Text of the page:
Tom Hanks really is an amazing actor: after building a career on goofy romantic comedy, Hanks has gone on to successfully play an array of roles and genres so wide, and his portrayals are so convincing and embodying, that it is easy to forget it was actually HIM in Philadelphia, Forrest Gump, Apollo 13, the Toy Story movies, Saving Private Ryan, and Cast Away.
Last night on HBO, Hanks’ two most recent performances were on display back-to-back, and while the two characters were similarly portly and humorless, they were at the opposite ends of the moral spectrum, and two more finely calibrated, distinctive, disappear-into-the-character performances by Hanks.
Stephen Spielberg’s extremely entertaining, if somewhat breezy, 2002 film Catch Me If You Can, stars an excellent Leonardo DiCaprio as Frank Abagnale Jr., the real-life imposter who, upon learning of his parent’s separation, ran away from home at the age of 16 in the mid-’60s and within a four years had impersonated an airline pilot, a physician and emergency room supervisor, a lawyer and prosecutor, and had financed his globe-trotting and status-seeking by becoming an expert in bank fraud, passing $4 million worth of bad checks.
Hanks is almost unrecognizable as the paunchy, bespectacled, New England-accented FBI agent Carl Hanratty – an accountant with a badge – who pursued Abagnale with a singleness of purpose that never lost sight of his target’s youth or his humanity. Some of the best scenes in the movie are the Christmas Eve phone calls between the lonely hunter and the hunted, who realize how much they share and how entertwined their lives are even as they pursue their diametrically opposed agendas.
The movie balances the energized giddyness of a caper flick with the moral imperative by which Hanratty is driven to bring Abagnale to justice, and the hole at bottom of the imposter’s soul that drives him on to ever more audacious acts of impersonation and larceny. Over the course of their chase, Hanratty becomes an unlikely father figure to young Frank, providing him with the moral grounding his own father (Christopher Walken) could or would not.
The film reaches a very satisfying conclusion when Hanratty finally catches Abagnale in France (his mother’s home), and after he is extradited to the U.S. and sentenced to twelve years in prison, Hanratty fights to get Abagnale released to his own custody in order to put his sparkling intelligence (he studied for the bar for two weeks and passed it legit) and unparalleled experience in check fraud to work for the good guys.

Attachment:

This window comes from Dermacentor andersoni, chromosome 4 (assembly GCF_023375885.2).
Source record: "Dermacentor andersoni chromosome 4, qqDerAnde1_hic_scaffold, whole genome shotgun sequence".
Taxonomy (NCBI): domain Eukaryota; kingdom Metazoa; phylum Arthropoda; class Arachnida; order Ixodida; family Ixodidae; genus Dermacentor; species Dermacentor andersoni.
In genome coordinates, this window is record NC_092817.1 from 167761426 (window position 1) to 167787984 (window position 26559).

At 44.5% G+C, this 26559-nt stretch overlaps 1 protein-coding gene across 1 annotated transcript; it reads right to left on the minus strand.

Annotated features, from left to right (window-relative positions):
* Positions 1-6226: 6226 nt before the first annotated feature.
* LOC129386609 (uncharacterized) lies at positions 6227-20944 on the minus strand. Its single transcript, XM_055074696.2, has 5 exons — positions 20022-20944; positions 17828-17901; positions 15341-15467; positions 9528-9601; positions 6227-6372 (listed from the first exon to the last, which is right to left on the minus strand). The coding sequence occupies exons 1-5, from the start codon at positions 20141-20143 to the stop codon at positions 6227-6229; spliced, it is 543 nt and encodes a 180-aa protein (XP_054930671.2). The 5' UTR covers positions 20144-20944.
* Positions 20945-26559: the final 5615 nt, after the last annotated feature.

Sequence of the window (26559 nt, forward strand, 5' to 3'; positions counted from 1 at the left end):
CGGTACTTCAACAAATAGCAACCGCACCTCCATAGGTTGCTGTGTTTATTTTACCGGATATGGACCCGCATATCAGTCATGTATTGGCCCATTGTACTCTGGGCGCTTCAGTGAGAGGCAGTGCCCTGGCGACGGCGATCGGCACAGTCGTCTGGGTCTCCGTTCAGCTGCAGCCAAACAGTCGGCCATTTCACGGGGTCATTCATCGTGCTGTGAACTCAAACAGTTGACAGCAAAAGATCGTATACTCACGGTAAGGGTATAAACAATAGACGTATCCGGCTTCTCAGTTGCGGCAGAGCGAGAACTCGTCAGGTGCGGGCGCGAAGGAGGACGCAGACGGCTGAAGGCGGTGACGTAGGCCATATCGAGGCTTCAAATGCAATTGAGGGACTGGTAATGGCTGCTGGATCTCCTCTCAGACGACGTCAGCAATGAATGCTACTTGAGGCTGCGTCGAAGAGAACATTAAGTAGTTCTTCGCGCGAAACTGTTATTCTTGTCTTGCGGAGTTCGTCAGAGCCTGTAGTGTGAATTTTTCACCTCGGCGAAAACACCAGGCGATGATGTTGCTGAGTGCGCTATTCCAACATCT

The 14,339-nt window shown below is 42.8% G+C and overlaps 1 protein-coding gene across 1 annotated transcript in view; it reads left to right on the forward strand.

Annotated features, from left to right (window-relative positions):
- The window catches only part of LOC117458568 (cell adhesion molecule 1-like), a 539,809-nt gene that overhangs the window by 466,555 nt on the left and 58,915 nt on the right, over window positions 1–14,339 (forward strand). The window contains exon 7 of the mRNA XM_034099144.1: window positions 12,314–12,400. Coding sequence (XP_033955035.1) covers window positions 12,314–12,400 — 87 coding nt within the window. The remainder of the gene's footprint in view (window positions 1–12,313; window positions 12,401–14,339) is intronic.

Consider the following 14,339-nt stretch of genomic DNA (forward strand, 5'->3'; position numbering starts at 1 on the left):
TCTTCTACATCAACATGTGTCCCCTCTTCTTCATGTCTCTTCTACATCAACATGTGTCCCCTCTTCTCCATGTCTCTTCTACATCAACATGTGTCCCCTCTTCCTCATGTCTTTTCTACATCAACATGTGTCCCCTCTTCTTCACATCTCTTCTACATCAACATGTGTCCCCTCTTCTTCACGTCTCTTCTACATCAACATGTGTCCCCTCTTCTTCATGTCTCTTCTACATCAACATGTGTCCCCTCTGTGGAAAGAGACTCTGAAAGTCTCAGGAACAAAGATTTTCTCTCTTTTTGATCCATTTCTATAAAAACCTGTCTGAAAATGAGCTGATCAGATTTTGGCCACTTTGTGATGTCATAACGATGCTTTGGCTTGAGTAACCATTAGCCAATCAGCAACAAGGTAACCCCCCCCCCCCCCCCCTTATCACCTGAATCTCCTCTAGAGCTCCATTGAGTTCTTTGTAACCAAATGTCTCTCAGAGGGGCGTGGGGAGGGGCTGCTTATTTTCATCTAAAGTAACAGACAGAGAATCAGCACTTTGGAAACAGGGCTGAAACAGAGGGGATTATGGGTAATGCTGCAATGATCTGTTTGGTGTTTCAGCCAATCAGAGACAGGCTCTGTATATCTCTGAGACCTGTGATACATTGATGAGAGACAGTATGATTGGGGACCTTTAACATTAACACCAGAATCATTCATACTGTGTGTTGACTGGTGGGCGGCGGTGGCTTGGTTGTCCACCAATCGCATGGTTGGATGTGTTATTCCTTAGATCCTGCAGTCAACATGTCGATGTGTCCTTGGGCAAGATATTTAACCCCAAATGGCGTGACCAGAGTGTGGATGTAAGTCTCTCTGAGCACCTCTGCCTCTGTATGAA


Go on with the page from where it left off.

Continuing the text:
We are told in the closing crawl that the pair remain friends to this day and that Abagnale has been one of the world’s foremost authorities in bank security for the last thirty years. You couldn’t have asked for a happier ending under the circumstances, and it’s all true.
Catch Me is a very good and highly enjoyable, if not great movie, but Road to Perdition is something else entirely. Hanks plays a grim, imposing stone killer for the Irish mob, led by an aging Paul Newman, in the greater Chicago area town of Pullman, Ill. Newman is the father Hanks never had, and his own family, wife (Jennifer Jason Leigh) and two young sons, are aware of their dependency upon the old man.
Director Sam Mendes (American Beauty) tells a story of loyalty, moral awakening, family ties, and the ultimate hollowness of the criminal life across two extremely tense, tautly-spooled, ravishingly-filmed hours, juxtaposing leisurely tableaus of deeply-rooted interpersonal relationships with jarring, yet inexorable violence that has at its core the rivalry between Hanks, the pseudo-son, and Daniel Craig, who plays Newman’s rapacious, duplicitous, enthusiastically evil biological son.
Hanks appears to be made of stone going about his business, caring if undemonstrative toward his family, until his 12-year-old son, the oldest, stows away in his car and witnesses the brutal, unjustified slaying of another gangster at the hand of Craig – with unquestioning tommygun support from Hanks. This is the catalyst for all that follows, including the flowering of the relationship between Hanks and his son as they seek to survive and right the series of wrongs begun by Craig, another word for which is “revenge.”
Other than a couple moments deep into the film when father and son emotionally open up to each other and the Hanks grin and a few vocal inflections rather startlingly manifest themselves, it never even occurred to me that this “heavy” (literally and figuratively) was TOM HANKS, so finely crafted is his performance and the film as a whole.
This is a very powerful, disturbing movie with the weight of tragedy, and although Hanks does receive redemption by “saving” his son (again literally and figuratively), there is no glib happy ending. Also outstanding is Jude Law as a thoroughly vile killer whose greatest charge comes from photographing his victims.
And I didn’t even mind missing most of SNL – it’ll be repeated anyway. Both films are available on DVD and well worth owning.